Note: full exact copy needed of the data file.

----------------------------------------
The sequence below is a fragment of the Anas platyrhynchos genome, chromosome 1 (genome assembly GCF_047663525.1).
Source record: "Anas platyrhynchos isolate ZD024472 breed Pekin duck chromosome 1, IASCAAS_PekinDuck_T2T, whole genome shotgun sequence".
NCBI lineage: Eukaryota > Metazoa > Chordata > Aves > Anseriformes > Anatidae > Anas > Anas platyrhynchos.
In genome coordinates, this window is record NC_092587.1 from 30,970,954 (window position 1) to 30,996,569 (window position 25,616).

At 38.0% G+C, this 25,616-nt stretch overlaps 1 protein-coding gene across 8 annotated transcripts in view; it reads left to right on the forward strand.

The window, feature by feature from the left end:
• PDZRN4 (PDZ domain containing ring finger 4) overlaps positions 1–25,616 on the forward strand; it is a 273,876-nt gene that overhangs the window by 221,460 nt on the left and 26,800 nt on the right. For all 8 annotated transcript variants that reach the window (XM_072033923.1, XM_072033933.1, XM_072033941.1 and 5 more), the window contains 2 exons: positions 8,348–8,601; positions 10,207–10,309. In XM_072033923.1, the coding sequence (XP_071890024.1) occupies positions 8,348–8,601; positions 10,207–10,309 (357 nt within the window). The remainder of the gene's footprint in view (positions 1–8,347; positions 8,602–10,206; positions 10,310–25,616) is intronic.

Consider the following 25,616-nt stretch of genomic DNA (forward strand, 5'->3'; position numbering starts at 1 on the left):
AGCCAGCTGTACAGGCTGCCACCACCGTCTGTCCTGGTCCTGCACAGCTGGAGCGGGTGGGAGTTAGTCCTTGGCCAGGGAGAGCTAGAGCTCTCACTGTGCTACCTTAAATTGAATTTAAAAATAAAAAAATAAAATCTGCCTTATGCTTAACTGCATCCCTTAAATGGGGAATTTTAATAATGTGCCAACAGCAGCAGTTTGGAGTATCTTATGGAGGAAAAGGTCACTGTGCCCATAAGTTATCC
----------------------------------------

The sequence below is a fragment of the Anas platyrhynchos genome, chromosome 1 (genome assembly GCF_047663525.1).
Source record: "Anas platyrhynchos isolate ZD024472 breed Pekin duck chromosome 1, IASCAAS_PekinDuck_T2T, whole genome shotgun sequence".
NCBI lineage: Eukaryota > Metazoa > Chordata > Aves > Anseriformes > Anatidae > Anas > Anas platyrhynchos.
In genome coordinates, this window is record NC_092587.1 from 30,970,954 (window position 1) to 30,996,569 (window position 25,616).

At 38.0% G+C, this 25,616-nt stretch overlaps 1 protein-coding gene across 8 annotated transcripts in view; it reads left to right on the forward strand.

The window, feature by feature from the left end:
• PDZRN4 (PDZ domain containing ring finger 4) overlaps positions 1–25,616 on the forward strand; it is a 273,876-nt gene that overhangs the window by 221,460 nt on the left and 26,800 nt on the right. For all 8 annotated transcript variants that reach the window (XM_072033923.1, XM_072033933.1, XM_072033941.1 and 5 more), the window contains 2 exons: positions 8,348–8,601; positions 10,207–10,309. In XM_072033923.1, the coding sequence (XP_071890024.1) occupies positions 8,348–8,601; positions 10,207–10,309 (357 nt within the window). The remainder of the gene's footprint in view (positions 1–8,347; positions 8,602–10,206; positions 10,310–25,616) is intronic.

Consider the following 25,616-nt stretch of genomic DNA (forward strand, 5'->3'; position numbering starts at 1 on the left):
AGCCAGCTGTACAGGCTGCCACCACCGTCTGTCCTGGTCCTGCACAGCTGGAGCGGGTGGGAGTTAGTCCTTGGCCAGGGAGAGCTAGAGCTCTCACTGTGCTACCTTAAATTGAATTTAAAAATAAAAAAATAAAATCTGCCTTATGCTTAACTGCATCCCTTAAATGGGGAATTTTAATAATGTGCCAACAGCAGCAGTTTGGAGTATCTTATGGAGGAAAAGGTCACTGTGCCCATAAGTTATCC